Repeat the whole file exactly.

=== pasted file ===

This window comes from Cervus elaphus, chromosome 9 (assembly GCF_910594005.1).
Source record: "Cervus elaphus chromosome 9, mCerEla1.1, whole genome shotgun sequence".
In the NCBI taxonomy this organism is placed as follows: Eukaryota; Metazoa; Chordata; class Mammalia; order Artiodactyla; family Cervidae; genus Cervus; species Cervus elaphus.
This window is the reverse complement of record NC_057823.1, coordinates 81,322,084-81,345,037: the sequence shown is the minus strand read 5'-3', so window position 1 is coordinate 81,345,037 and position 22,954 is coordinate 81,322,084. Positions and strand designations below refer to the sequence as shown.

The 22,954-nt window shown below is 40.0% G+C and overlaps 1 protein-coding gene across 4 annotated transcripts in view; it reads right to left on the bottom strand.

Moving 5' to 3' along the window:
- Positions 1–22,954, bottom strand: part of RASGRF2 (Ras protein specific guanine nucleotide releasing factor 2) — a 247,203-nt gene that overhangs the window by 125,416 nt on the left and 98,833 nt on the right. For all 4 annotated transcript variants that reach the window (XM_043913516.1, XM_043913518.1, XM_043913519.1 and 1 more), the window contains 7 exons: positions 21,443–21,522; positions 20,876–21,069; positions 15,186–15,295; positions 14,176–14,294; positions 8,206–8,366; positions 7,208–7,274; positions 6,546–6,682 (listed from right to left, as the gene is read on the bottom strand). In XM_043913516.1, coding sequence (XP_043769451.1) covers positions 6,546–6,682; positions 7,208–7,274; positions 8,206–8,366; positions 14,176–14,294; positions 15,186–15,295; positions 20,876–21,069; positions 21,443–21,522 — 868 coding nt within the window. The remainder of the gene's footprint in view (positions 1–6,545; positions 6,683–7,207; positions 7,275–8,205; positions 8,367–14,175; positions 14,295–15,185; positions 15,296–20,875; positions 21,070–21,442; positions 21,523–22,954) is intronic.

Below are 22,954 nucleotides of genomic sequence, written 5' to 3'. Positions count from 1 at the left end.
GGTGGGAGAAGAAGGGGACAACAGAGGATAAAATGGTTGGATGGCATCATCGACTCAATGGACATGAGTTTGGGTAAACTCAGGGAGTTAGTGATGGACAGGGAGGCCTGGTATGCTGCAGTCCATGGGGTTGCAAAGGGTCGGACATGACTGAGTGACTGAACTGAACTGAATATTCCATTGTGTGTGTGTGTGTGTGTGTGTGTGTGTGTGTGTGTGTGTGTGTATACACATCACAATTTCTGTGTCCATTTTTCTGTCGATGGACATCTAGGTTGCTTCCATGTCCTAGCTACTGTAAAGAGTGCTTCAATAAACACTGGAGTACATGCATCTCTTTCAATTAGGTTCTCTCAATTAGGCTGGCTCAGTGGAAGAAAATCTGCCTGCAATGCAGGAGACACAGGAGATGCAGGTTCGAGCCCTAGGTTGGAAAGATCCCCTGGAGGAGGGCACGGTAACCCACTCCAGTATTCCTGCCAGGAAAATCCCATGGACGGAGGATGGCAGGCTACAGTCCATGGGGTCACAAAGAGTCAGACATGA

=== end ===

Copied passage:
This window comes from Cervus elaphus, chromosome 9 (assembly GCF_910594005.1).
Source record: "Cervus elaphus chromosome 9, mCerEla1.1, whole genome shotgun sequence".
In the NCBI taxonomy this organism is placed as follows: Eukaryota; Metazoa; Chordata; class Mammalia; order Artiodactyla; family Cervidae; genus Cervus; species Cervus elaphus.
This window is the reverse complement of record NC_057823.1, coordinates 81,322,084-81,345,037: the sequence shown is the minus strand read 5'-3', so window position 1 is coordinate 81,345,037 and position 22,954 is coordinate 81,322,084. Positions and strand designations below refer to the sequence as shown.

The 22,954-nt window shown below is 40.0% G+C and overlaps 1 protein-coding gene across 4 annotated transcripts in view; it reads right to left on the bottom strand.

Moving 5' to 3' along the window:
- Positions 1–22,954, bottom strand: part of RASGRF2 (Ras protein specific guanine nucleotide releasing factor 2) — a 247,203-nt gene that overhangs the window by 125,416 nt on the left and 98,833 nt on the right. For all 4 annotated transcript variants that reach the window (XM_043913516.1, XM_043913518.1, XM_043913519.1 and 1 more), the window contains 7 exons: positions 21,443–21,522; positions 20,876–21,069; positions 15,186–15,295; positions 14,176–14,294; positions 8,206–8,366; positions 7,208–7,274; positions 6,546–6,682 (listed from right to left, as the gene is read on the bottom strand). In XM_043913516.1, coding sequence (XP_043769451.1) covers positions 6,546–6,682; positions 7,208–7,274; positions 8,206–8,366; positions 14,176–14,294; positions 15,186–15,295; positions 20,876–21,069; positions 21,443–21,522 — 868 coding nt within the window. The remainder of the gene's footprint in view (positions 1–6,545; positions 6,683–7,207; positions 7,275–8,205; positions 8,367–14,175; positions 14,295–15,185; positions 15,296–20,875; positions 21,070–21,442; positions 21,523–22,954) is intronic.

Below are 22,954 nucleotides of genomic sequence, written 5' to 3'. Positions count from 1 at the left end.
GGTGGGAGAAGAAGGGGACAACAGAGGATAAAATGGTTGGATGGCATCATCGACTCAATGGACATGAGTTTGGGTAAACTCAGGGAGTTAGTGATGGACAGGGAGGCCTGGTATGCTGCAGTCCATGGGGTTGCAAAGGGTCGGACATGACTGAGTGACTGAACTGAACTGAATATTCCATTGTGTGTGTGTGTGTGTGTGTGTGTGTGTGTGTGTGTGTGTGTGTATACACATCACAATTTCTGTGTCCATTTTTCTGTCGATGGACATCTAGGTTGCTTCCATGTCCTAGCTACTGTAAAGAGTGCTTCAATAAACACTGGAGTACATGCATCTCTTTCAATTAGGTTCTCTCAATTAGGCTGGCTCAGTGGAAGAAAATCTGCCTGCAATGCAGGAGACACAGGAGATGCAGGTTCGAGCCCTAGGTTGGAAAGATCCCCTGGAGGAGGGCACGGTAACCCACTCCAGTATTCCTGCCAGGAAAATCCCATGGACGGAGGATGGCAGGCTACAGTCCATGGGGTCACAAAGAGTCAGACATGA